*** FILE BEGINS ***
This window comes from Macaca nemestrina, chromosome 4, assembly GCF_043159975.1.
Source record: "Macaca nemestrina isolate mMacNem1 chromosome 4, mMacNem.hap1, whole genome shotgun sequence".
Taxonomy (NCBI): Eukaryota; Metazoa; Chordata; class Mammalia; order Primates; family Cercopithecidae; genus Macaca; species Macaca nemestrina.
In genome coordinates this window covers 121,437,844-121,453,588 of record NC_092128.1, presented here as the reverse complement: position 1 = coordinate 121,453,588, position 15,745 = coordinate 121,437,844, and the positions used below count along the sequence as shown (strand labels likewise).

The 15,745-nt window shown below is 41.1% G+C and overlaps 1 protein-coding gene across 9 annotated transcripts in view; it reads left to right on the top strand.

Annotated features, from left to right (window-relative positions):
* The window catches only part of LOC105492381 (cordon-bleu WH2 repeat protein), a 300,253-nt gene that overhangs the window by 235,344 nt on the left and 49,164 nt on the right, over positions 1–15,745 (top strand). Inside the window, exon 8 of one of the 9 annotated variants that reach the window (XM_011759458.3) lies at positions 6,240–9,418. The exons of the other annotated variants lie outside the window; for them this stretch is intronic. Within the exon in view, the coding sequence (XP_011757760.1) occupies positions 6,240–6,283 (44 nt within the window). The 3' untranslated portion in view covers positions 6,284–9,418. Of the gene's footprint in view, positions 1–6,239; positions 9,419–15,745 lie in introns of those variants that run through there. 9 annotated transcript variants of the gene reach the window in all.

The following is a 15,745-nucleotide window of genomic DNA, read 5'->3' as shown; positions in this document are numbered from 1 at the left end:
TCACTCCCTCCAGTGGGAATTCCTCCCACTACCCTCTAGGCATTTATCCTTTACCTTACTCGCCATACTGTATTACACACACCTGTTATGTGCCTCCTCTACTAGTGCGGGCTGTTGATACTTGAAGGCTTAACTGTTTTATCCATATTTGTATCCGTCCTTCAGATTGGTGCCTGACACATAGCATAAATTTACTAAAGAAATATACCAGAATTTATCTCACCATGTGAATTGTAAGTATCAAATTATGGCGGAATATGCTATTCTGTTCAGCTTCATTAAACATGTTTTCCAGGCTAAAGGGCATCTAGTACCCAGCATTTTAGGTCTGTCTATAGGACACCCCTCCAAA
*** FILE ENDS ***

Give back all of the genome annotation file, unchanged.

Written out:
This window comes from Macaca nemestrina, chromosome 4, assembly GCF_043159975.1.
Source record: "Macaca nemestrina isolate mMacNem1 chromosome 4, mMacNem.hap1, whole genome shotgun sequence".
Taxonomy (NCBI): Eukaryota; Metazoa; Chordata; class Mammalia; order Primates; family Cercopithecidae; genus Macaca; species Macaca nemestrina.
In genome coordinates this window covers 121,437,844-121,453,588 of record NC_092128.1, presented here as the reverse complement: position 1 = coordinate 121,453,588, position 15,745 = coordinate 121,437,844, and the positions used below count along the sequence as shown (strand labels likewise).

The 15,745-nt window shown below is 41.1% G+C and overlaps 1 protein-coding gene across 9 annotated transcripts in view; it reads left to right on the top strand.

Annotated features, from left to right (window-relative positions):
* The window catches only part of LOC105492381 (cordon-bleu WH2 repeat protein), a 300,253-nt gene that overhangs the window by 235,344 nt on the left and 49,164 nt on the right, over positions 1–15,745 (top strand). Inside the window, exon 8 of one of the 9 annotated variants that reach the window (XM_011759458.3) lies at positions 6,240–9,418. The exons of the other annotated variants lie outside the window; for them this stretch is intronic. Within the exon in view, the coding sequence (XP_011757760.1) occupies positions 6,240–6,283 (44 nt within the window). The 3' untranslated portion in view covers positions 6,284–9,418. Of the gene's footprint in view, positions 1–6,239; positions 9,419–15,745 lie in introns of those variants that run through there. 9 annotated transcript variants of the gene reach the window in all.

The following is a 15,745-nucleotide window of genomic DNA, read 5'->3' as shown; positions in this document are numbered from 1 at the left end:
TCACTCCCTCCAGTGGGAATTCCTCCCACTACCCTCTAGGCATTTATCCTTTACCTTACTCGCCATACTGTATTACACACACCTGTTATGTGCCTCCTCTACTAGTGCGGGCTGTTGATACTTGAAGGCTTAACTGTTTTATCCATATTTGTATCCGTCCTTCAGATTGGTGCCTGACACATAGCATAAATTTACTAAAGAAATATACCAGAATTTATCTCACCATGTGAATTGTAAGTATCAAATTATGGCGGAATATGCTATTCTGTTCAGCTTCATTAAACATGTTTTCCAGGCTAAAGGGCATCTAGTACCCAGCATTTTAGGTCTGTCTATAGGACACCCCTCCAAA